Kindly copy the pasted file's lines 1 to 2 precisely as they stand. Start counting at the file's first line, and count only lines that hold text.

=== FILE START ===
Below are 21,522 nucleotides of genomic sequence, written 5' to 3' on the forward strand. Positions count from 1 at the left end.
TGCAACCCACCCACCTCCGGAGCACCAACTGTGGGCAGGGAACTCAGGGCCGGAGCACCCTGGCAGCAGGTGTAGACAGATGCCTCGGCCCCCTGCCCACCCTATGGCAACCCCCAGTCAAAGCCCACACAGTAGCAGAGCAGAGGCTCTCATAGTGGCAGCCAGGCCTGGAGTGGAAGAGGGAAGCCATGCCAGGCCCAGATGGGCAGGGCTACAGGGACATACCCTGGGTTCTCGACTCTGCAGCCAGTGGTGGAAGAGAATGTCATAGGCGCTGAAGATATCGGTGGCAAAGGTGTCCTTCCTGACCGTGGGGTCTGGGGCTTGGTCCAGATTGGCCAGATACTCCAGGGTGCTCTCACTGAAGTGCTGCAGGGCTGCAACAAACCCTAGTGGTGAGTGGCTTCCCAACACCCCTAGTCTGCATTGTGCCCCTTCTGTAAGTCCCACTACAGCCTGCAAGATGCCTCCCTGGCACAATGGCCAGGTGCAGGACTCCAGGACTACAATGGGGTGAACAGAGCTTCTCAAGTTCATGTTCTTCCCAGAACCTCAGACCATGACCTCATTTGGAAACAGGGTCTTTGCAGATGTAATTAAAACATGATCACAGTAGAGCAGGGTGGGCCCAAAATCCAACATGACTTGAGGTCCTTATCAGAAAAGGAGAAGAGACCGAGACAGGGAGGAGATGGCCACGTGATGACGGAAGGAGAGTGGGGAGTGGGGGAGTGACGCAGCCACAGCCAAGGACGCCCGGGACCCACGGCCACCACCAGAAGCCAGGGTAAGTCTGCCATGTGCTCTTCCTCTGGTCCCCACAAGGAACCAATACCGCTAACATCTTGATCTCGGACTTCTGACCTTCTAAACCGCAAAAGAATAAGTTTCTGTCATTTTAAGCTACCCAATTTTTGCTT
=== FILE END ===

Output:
Below are 21,522 nucleotides of genomic sequence, written 5' to 3' on the forward strand. Positions count from 1 at the left end.
TGCAACCCACCCACCTCCGGAGCACCAACTGTGGGCAGGGAACTCAGGGCCGGAGCACCCTGGCAGCAGGTGTAGACAGATGCCTCGGCCCCCTGCCCACCCTATGGCAACCCCCAGTCAAAGCCCACACAGTAGCAGAGCAGAGGCTCTCATAGTGGCAGCCAGGCCTGGAGTGGAAGAGGGAAGCCATGCCAGGCCCAGATGGGCAGGGCTACAGGGACATACCCTGGGTTCTCGACTCTGCAGCCAGTGGTGGAAGAGAATGTCATAGGCGCTGAAGATATCGGTGGCAAAGGTGTCCTTCCTGACCGTGGGGTCTGGGGCTTGGTCCAGATTGGCCAGATACTCCAGGGTGCTCTCACTGAAGTGCTGCAGGGCTGCAACAAACCCTAGTGGTGAGTGGCTTCCCAACACCCCTAGTCTGCATTGTGCCCCTTCTGTAAGTCCCACTACAGCCTGCAAGATGCCTCCCTGGCACAATGGCCAGGTGCAGGACTCCAGGACTACAATGGGGTGAACAGAGCTTCTCAAGTTCATGTTCTTCCCAGAACCTCAGACCATGACCTCATTTGGAAACAGGGTCTTTGCAGATGTAATTAAAACATGATCACAGTAGAGCAGGGTGGGCCCAAAATCCAACATGACTTGAGGTCCTTATCAGAAAAGGAGAAGAGACCGAGACAGGGAGGAGATGGCCACGTGATGACGGAAGGAGAGTGGGGAGTGGGGGAGTGACGCAGCCACAGCCAAGGACGCCCGGGACCCACGGCCACCACCAGAAGCCAGGGTAAGTCTGCCATGTGCTCTTCCTCTGGTCCCCACAAGGAACCAATACCGCTAACATCTTGATCTCGGACTTCTGACCTTCTAAACCGCAAAAGAATAAGTTTCTGTCATTTTAAGCTACCCAATTTTTGCTT